Property tax and the news cycle
How a storm in a teacup over payments option can become a very big deal in the blink of an eye
I suspect that Patrick Burke speaks for many with his letter in yesterday’s paper regarding the ongoing fandango over payment of the property tax. He writes: “it took less than two minutes for me to file my return for 2014, and print off the Revenue receipt, confirming that the charge will be debited to my current account on March 21st. Simple, efficient, no confusion.”
For a lot of people, payment of this tax really is as simple as that letter outlines. Aside from paying in one lump sum next March, they could also decide to pay by direct debit with the money coming out of their bank account every month or taken from their wages or social welfare payments. Indeed, there are some refuseniks who found the property tax coming out of their wages despite their agitating against it. Simple as. It’s a tax so pay the damn thing.
But the Revenue Commissioners in their wisdom gave seven different options and one of these, the credit/debit card option, is causing all this bother. The Revenue won’t back down, citing data protection issues as a reason why card payments are immediate, and those who are pushing this story also won’t back down as they’ve finally got a chance to give the tax-gatherers a dig in the mush. Of course, putting your tongue out at the taxman is a whole lot better than realising you can get around the paying-the-money-before-Xmas bad buzz in a number of different ways (as Fiona Reddan patiently outlines here or Conor Pope lists here).
It’s really a big fuss over a very small issue, yet everyone from the Cabinet ministers to the usual cast of radio phone-in shows got involved, because that’s what happens on these occasions, so the story has clogged up the news cycle for the last week. Of course, you could also point to other stories like Irish football’s new unlikely dream team or the fact that the capital city of a modern European country has had its water turned off at night for the last week or the same-sex marriage referendum slushing around the cycle letting off steam, dominating discourse and gathering momentum.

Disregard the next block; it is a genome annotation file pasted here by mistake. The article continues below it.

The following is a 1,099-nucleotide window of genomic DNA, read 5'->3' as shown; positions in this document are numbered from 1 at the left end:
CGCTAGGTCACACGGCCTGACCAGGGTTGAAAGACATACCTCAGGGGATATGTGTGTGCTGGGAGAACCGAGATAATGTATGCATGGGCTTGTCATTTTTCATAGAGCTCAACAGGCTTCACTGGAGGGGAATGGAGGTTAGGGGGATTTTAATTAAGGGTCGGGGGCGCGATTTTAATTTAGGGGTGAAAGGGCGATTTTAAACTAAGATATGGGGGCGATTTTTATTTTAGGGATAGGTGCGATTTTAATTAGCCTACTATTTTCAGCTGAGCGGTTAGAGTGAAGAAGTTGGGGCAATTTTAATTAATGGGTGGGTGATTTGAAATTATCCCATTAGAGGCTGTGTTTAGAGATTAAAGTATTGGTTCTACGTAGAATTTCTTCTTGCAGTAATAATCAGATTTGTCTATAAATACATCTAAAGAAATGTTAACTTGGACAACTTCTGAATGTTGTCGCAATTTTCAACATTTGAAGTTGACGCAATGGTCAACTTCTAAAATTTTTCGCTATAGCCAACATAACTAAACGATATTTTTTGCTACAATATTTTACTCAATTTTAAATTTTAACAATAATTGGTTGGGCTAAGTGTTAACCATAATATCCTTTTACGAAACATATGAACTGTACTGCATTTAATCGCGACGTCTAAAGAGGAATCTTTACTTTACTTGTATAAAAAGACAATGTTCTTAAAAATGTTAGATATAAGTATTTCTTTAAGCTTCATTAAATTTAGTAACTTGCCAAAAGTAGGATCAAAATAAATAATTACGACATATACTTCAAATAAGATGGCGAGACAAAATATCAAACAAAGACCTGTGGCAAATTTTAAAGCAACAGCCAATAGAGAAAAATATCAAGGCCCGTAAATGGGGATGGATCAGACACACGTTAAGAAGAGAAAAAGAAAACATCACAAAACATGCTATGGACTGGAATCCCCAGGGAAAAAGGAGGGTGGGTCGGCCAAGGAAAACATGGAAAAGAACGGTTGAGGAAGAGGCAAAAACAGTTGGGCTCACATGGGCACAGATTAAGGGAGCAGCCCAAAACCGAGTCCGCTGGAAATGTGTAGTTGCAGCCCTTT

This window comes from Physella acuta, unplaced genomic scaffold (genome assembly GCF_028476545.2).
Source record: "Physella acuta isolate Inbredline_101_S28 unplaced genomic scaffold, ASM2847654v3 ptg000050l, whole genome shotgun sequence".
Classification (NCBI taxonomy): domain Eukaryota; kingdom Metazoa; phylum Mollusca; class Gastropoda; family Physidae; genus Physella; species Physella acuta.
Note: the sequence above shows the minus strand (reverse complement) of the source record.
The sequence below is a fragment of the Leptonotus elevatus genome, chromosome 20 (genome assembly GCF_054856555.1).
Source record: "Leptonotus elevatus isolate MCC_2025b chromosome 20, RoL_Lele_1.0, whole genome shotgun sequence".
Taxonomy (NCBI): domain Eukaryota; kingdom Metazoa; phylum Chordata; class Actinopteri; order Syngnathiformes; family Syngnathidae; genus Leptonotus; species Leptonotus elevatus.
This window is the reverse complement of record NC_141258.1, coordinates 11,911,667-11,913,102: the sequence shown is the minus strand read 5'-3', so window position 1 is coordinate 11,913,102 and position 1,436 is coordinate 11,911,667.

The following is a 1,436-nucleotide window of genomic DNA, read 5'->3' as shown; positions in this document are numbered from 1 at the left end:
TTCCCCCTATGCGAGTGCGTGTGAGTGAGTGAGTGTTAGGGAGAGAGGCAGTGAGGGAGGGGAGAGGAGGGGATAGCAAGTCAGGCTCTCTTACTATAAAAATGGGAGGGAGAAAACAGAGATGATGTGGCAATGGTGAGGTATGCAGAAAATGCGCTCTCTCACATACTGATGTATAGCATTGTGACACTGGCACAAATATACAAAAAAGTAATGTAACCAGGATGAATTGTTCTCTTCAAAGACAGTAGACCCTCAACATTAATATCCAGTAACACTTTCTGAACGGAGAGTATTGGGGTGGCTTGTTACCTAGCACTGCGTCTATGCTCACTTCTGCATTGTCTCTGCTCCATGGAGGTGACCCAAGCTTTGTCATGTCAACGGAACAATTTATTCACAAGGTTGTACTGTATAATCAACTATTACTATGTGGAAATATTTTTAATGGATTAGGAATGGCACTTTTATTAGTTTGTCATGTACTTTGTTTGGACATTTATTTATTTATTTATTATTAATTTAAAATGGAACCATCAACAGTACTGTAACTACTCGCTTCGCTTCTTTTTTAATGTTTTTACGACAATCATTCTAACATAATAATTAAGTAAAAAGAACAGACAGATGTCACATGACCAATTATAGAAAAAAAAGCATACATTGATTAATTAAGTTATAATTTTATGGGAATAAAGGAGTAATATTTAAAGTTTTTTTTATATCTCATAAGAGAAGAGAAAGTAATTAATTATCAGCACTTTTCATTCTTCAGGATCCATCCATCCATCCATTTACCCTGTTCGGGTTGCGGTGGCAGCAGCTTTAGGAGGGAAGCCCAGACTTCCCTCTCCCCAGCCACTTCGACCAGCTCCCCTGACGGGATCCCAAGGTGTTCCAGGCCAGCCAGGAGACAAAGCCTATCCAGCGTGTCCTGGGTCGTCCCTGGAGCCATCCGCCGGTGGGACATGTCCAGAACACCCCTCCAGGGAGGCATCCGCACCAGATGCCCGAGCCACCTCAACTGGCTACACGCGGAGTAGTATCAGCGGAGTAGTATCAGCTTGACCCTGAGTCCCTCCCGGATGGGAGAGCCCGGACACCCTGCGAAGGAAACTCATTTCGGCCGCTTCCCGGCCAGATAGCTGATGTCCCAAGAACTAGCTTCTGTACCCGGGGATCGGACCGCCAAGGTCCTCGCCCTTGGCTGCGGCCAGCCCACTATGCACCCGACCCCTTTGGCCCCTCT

But these three are stories and issues in the broadest sense rather than a minor problem with one out of seven payment options for a tax. The news cycle, though, needs to be fed once it has been engaged and every angle needs to be covered. Some media studies observers would probably even argue that this post pointing out this very fact is part of that feeding frenzy.
There’s also a side issue about how fuming about credit card payments allows people to vent some anger about the fact that they have to pay the property tax in the first place. After all, they don’t really have much choice in the matter, now that Revenue have been brought in to clean up the mess after Phil Hogan’s attempts to get people to pay the 2012 household charge. You don’t mess with Revenue (unless you get the smallest of openings like this).
It’s also telling in another sense as it could be seen as a means of reflecting anger about real issues to do with the ongoing raft of austerity measures and policies introduced by this government. When it comes down to it, people seem to prefer to give out yards about a problem with paying a tax by credit card rather than the attacks carried out by the Department of Social Protection on those under 26 and over 65. Strange, that.